Tuesday, 1 May 2007

GAMESS

For serious ab initio calculations there is GAMESS. It's not as easy to use as ArgusLab but you can do many more cool things with it. I just figured out how to use it. So I'll write about that a little bit. I use the windows version but things are probably similar with other operating systems.

For properly using GAMESS you need two more programs. One to create the input and one for looking at the output file. Ghemical-GMS works as a front end program. But you can also type the input file into a text editor. That's what I did because extracting the .zip did not work. I downloaded Chemcraft for looking at the results. MacMolPlt is probably also a good program but I haven't tried it out.

For my first example I optimised the geometry of iron-pentacarbonyl. The input file looks like this (spaces before $ are important):

! Geometry optimisation for iron-pentacarbonyl.
!
$CONTRL SCFTYP=RHF RUNTYP=OPTIMIZE $END
$SYSTEM TIMLIM=30 $END
$BASIS GBASIS=N21 NGAUSS=3 $END
$GUESS GUESS=HUCKEL $END
$DATA
iron-pentacarbonyl...3-21G
Dnh 3

Fe 26
C 6 1.5
O 8 2.5
C 6 0 0 1.5
O 8 0 0 2.5
$END

After a short comment comes the $CONTRL group. In there I am saying that I want restricted hartree fock which works for closed shell molecules and that I want to optimize the geometry. Next I set the time limit to 30 minutes. Next I am saying that I want to use Pople's 3-21G basis set (because that sounded nice, information may be found here). Then I am saying that I want the program to guess the initial orbitals of the SCF run according to the extended Hückel theory.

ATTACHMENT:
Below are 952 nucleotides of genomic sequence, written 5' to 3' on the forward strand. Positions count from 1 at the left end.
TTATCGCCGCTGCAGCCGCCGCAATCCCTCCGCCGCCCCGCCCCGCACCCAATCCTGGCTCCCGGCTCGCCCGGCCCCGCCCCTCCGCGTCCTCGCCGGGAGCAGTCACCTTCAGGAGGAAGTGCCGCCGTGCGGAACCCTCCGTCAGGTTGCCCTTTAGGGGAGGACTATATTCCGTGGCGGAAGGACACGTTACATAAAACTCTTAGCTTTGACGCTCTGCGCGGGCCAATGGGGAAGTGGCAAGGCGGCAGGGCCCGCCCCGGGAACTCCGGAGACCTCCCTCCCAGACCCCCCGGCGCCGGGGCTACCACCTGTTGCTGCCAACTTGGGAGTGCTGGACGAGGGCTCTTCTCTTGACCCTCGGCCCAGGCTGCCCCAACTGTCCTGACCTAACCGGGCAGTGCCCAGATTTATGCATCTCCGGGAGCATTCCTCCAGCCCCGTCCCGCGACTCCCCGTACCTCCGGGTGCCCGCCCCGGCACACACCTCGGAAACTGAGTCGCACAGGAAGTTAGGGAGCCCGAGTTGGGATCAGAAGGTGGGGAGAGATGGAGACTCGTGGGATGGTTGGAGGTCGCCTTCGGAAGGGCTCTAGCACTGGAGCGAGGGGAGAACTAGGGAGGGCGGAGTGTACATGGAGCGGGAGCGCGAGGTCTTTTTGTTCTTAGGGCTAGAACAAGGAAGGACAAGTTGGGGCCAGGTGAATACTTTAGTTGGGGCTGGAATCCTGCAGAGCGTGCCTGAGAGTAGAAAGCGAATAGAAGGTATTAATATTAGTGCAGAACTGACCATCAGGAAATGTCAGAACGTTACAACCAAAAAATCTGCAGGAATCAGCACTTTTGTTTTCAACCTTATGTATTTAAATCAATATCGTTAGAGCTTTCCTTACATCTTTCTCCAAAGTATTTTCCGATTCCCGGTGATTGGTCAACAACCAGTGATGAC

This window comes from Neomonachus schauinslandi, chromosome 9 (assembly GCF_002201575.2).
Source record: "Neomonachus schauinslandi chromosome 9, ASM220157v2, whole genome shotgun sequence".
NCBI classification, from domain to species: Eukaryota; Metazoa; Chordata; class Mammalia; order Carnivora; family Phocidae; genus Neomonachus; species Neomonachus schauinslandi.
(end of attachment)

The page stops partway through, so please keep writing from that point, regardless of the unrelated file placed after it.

The actual molecule is in $DATA. First an arbitrary name. Next the symmetry group D3h. Then comes the molecule data. I only have to put symmetry unique atoms here. Iron with nuclear charge 26 at the origin (I could write 0 0 0 here). Then an equatorial C and O along the x-axes 1.5 and 2.5 angstroms away from the center. Two more CO sets are added because of the symmetry group. Then I add the axial C and O along the z-axis (by default the main axis of rotation). The other one is added automatically.

Next I create the jobs.bat file in batmaker.exe. If I click this file, the job is executed. The result can be visualised in ChemCraft.

This is what the geometry optimisation looked like. Every second step is shown. The optimisation was fast even though the molecule is rather big because of symmetry. There are only 4 parameters that can be changed, the equatorial and axial Fe-C and C-O distances.


With GAMESS and ChemCraft you can produce nice looking MO graphics. I chose most of the totally symmetrical A'1 MOs.

2 comments:

baoilleach said...

Here's a plug for my own program, GaussSum, which can be used to make some nice graphs from GAMESS results (not as nice as your images, of course).

Felix said...

thanks, I just downloaded it. I'll write something about it when I try it out. but for now I'll do some more with GAMESS